So, it is to make sure the analysis inside our tool is getting the right information. So, we have that.

Also, our support team is full of writers. Matter of fact, we want to make sure that our support covers all areas. So that way, if somebody is on the other side of the world, they still get an answer really quickly. So truth be told, I've never actually marked down all the different countries that are represented inside the organisation, but there's a lot.

James Blatch: We had lunch with BookBub today, as you mentioned earlier, and they try to employ writers as well. Naturally, I think they end up with writers, which is a double edged sword because quite often they become successful and leave because they become full-time writers, which happens. Which is kind of a good thing, but...

Dave Chesson: That is true. But it's also great too to have writers be a part of support because they can write really good detailed responses. Sometimes a little too much information.

James Blatch: Don't need a novel, just need to know how to turn it off.

The other product you're becoming known for is called Atticus. People still write in Word or whatever, but a lot of us write in Scrivener. We've always had a slight pain point at the end of your Scrivener time. I do love Scrivener, I like to move everything about, is then nine times that 10 and editor's going to ask for it in Word. Probably at Times New Roman, double spaced, whatever requirements they have. So you output it to Word, then that becomes your manuscript for it.

Doesn't matter what happens in Scrivener anymore, because that's the live one, that's marked up. That's fiddly, I think, and keeping a track of that. So, I think you saw that pain point.

Dave Chesson: Absolutely. Yeah. The story that really kick-started it off was I used to write in Scrivener and then I would export to Word and we'd go back and forth with the editor. The funny thing is I would always name my files final, and then all caps final, and then this is the final, final, final. The craziest part is I would never delete because I was worried that maybe I need to revert back or something like that. So by the end of it, I have eight different final copies.

 Well, I once published a book where I picked what I thought was the final, I think I titled it This Is The Final Stupid, or something like that. I sent it off to a formatter. Formatter paid all this money, got it, uploaded it onto Amazon, and realised that the edits for the last couple of chapters were not in that version.

While I would like to say that I'm a really good writer, I know the importance of a really good editor. So, I got a little destroyed on the reviews. So it's just that file management has always been a real big problem. The other thing we writers do is that when we look at book writing software, we think about just writing. But the truth is something that is a good book writing software, it needs to be something that helps you to organise, to write.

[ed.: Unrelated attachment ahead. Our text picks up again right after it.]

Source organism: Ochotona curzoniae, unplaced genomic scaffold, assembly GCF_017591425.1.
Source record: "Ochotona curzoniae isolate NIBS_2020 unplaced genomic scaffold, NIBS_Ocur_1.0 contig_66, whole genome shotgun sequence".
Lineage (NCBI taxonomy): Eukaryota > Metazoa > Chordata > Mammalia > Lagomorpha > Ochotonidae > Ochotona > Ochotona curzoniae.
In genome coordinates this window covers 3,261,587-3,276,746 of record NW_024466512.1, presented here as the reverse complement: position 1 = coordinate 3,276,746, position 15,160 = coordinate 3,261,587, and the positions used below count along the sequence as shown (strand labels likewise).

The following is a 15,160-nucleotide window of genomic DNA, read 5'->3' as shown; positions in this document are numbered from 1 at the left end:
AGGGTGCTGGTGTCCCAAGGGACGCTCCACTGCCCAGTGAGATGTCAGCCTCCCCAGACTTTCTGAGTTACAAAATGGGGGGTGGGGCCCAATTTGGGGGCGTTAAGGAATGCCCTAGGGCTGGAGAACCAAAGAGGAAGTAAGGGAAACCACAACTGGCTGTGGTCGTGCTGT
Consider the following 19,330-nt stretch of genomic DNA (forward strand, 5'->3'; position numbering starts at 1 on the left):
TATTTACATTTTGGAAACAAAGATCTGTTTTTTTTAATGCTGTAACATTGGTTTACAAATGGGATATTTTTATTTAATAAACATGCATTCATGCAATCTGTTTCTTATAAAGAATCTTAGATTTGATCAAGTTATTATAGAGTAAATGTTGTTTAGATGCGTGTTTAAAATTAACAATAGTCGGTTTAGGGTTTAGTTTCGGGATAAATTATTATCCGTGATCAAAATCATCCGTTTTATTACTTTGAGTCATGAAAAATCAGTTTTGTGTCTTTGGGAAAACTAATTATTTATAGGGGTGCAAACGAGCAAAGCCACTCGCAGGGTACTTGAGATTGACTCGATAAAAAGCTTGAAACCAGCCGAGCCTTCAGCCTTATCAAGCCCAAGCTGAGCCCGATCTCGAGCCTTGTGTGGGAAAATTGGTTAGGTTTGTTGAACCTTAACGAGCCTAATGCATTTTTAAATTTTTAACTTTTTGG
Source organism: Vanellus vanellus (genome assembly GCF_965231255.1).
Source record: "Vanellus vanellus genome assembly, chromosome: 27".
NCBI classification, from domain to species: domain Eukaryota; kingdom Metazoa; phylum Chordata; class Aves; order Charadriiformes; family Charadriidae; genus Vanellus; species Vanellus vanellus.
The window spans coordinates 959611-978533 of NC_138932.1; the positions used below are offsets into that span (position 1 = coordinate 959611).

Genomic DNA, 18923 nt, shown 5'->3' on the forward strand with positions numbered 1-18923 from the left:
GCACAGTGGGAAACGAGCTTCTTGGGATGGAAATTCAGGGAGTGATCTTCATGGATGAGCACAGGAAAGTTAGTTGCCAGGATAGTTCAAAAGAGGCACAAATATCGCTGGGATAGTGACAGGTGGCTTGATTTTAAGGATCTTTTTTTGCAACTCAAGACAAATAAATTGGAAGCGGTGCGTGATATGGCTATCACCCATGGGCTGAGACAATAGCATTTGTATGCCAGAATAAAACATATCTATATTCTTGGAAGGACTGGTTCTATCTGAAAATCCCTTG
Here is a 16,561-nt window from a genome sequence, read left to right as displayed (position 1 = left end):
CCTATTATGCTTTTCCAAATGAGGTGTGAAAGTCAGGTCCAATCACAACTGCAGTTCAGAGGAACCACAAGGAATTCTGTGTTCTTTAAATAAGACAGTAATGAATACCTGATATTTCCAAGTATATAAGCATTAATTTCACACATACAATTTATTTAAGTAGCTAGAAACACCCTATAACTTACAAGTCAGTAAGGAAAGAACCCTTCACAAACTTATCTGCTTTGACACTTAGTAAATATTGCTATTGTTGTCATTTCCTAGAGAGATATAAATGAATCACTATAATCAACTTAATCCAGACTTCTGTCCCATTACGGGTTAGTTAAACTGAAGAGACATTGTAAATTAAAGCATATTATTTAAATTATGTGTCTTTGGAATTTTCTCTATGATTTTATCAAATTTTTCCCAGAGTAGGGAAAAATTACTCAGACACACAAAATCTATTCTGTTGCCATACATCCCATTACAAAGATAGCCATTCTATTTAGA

It should also help you to collaborate. And more importantly, it should help you to format it into a book which turns it from just writing something to a book itself. And we authors have to go through so many different pieces of software. Like you said, you go from Scrivener to Word to a formatting software of some sort, and you have to learn these three.

My goal with Atticus was to create one software where an author would never have to leave. They could manage everything right from the one spot. They could learn just one and really master it instead of having to be a master of many.

So when we launched Atticus, we thought we would start with formatting first because every author at some point needs to format it into their ebook and print book. And there's some great software out there. One in particular has made it incredibly easy for authors to be able to effectively and efficiently turn something into a professional book. But it was limiting because it only worked on Mac and that was Vellum. And the other thing is that there were a lot of features that we figured that we could really add to that.

So we started off with that. We made Atticus work on all computers. So you can do it on Mac, you can do it on PC, Chromebook. You can even put it on your iPad. It technically right now works on a iPhone, but my team needs to go through and make it look better. But my goal with that is that an author can whip out any device they have, access their books, work on them when they're ready and be good to go.

We focused on the formatting. And it's only $147 lifetime. And that's for print and eBooks. That makes it over $100 cheaper than one of the competitors. And we're adding new features just about every day. And so those new features are free upgrades. So we've hit formatting and we're going to round ... There's a couple more things we want to add.